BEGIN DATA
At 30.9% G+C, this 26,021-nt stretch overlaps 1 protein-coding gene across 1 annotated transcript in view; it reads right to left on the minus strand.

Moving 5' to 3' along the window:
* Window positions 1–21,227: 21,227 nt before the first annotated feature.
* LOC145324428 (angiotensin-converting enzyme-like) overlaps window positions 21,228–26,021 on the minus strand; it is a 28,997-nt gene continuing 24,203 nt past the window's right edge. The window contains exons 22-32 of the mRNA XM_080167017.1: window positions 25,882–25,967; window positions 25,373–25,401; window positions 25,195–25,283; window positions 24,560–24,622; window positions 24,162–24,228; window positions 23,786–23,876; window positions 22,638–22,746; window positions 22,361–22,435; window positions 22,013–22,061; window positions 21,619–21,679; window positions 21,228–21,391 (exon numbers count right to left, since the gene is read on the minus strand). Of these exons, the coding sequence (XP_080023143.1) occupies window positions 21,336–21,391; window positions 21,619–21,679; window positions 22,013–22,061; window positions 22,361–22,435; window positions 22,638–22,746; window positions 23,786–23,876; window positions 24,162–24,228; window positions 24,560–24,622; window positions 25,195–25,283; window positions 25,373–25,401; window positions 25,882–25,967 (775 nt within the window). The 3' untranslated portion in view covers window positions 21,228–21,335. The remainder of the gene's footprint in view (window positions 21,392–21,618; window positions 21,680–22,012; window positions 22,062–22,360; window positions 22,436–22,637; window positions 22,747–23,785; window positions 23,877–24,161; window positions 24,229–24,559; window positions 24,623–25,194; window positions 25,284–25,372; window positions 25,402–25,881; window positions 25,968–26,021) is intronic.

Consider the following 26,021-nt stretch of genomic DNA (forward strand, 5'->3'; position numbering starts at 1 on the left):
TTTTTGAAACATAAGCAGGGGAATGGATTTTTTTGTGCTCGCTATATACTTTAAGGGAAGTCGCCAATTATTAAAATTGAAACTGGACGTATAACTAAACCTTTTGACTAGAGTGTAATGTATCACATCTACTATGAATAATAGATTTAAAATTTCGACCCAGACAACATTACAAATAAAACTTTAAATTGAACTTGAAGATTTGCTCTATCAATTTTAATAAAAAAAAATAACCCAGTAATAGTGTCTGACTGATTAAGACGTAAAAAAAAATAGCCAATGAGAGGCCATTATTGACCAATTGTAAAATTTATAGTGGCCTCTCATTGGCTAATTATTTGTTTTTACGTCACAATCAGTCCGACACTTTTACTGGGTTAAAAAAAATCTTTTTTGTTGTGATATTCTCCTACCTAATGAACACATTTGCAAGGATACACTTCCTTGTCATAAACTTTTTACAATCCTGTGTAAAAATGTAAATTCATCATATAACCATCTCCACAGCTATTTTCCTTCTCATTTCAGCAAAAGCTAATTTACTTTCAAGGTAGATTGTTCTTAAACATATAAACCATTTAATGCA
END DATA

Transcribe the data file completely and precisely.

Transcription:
At 30.9% G+C, this 26,021-nt stretch overlaps 1 protein-coding gene across 1 annotated transcript in view; it reads right to left on the minus strand.

Moving 5' to 3' along the window:
* Window positions 1–21,227: 21,227 nt before the first annotated feature.
* LOC145324428 (angiotensin-converting enzyme-like) overlaps window positions 21,228–26,021 on the minus strand; it is a 28,997-nt gene continuing 24,203 nt past the window's right edge. The window contains exons 22-32 of the mRNA XM_080167017.1: window positions 25,882–25,967; window positions 25,373–25,401; window positions 25,195–25,283; window positions 24,560–24,622; window positions 24,162–24,228; window positions 23,786–23,876; window positions 22,638–22,746; window positions 22,361–22,435; window positions 22,013–22,061; window positions 21,619–21,679; window positions 21,228–21,391 (exon numbers count right to left, since the gene is read on the minus strand). Of these exons, the coding sequence (XP_080023143.1) occupies window positions 21,336–21,391; window positions 21,619–21,679; window positions 22,013–22,061; window positions 22,361–22,435; window positions 22,638–22,746; window positions 23,786–23,876; window positions 24,162–24,228; window positions 24,560–24,622; window positions 25,195–25,283; window positions 25,373–25,401; window positions 25,882–25,967 (775 nt within the window). The 3' untranslated portion in view covers window positions 21,228–21,335. The remainder of the gene's footprint in view (window positions 21,392–21,618; window positions 21,680–22,012; window positions 22,062–22,360; window positions 22,436–22,637; window positions 22,747–23,785; window positions 23,877–24,161; window positions 24,229–24,559; window positions 24,623–25,194; window positions 25,284–25,372; window positions 25,402–25,881; window positions 25,968–26,021) is intronic.

Consider the following 26,021-nt stretch of genomic DNA (forward strand, 5'->3'; position numbering starts at 1 on the left):
TTTTTGAAACATAAGCAGGGGAATGGATTTTTTTGTGCTCGCTATATACTTTAAGGGAAGTCGCCAATTATTAAAATTGAAACTGGACGTATAACTAAACCTTTTGACTAGAGTGTAATGTATCACATCTACTATGAATAATAGATTTAAAATTTCGACCCAGACAACATTACAAATAAAACTTTAAATTGAACTTGAAGATTTGCTCTATCAATTTTAATAAAAAAAAATAACCCAGTAATAGTGTCTGACTGATTAAGACGTAAAAAAAAATAGCCAATGAGAGGCCATTATTGACCAATTGTAAAATTTATAGTGGCCTCTCATTGGCTAATTATTTGTTTTTACGTCACAATCAGTCCGACACTTTTACTGGGTTAAAAAAAATCTTTTTTGTTGTGATATTCTCCTACCTAATGAACACATTTGCAAGGATACACTTCCTTGTCATAAACTTTTTACAATCCTGTGTAAAAATGTAAATTCATCATATAACCATCTCCACAGCTATTTTCCTTCTCATTTCAGCAAAAGCTAATTTACTTTCAAGGTAGATTGTTCTTAAACATATAAACCATTTAATGCA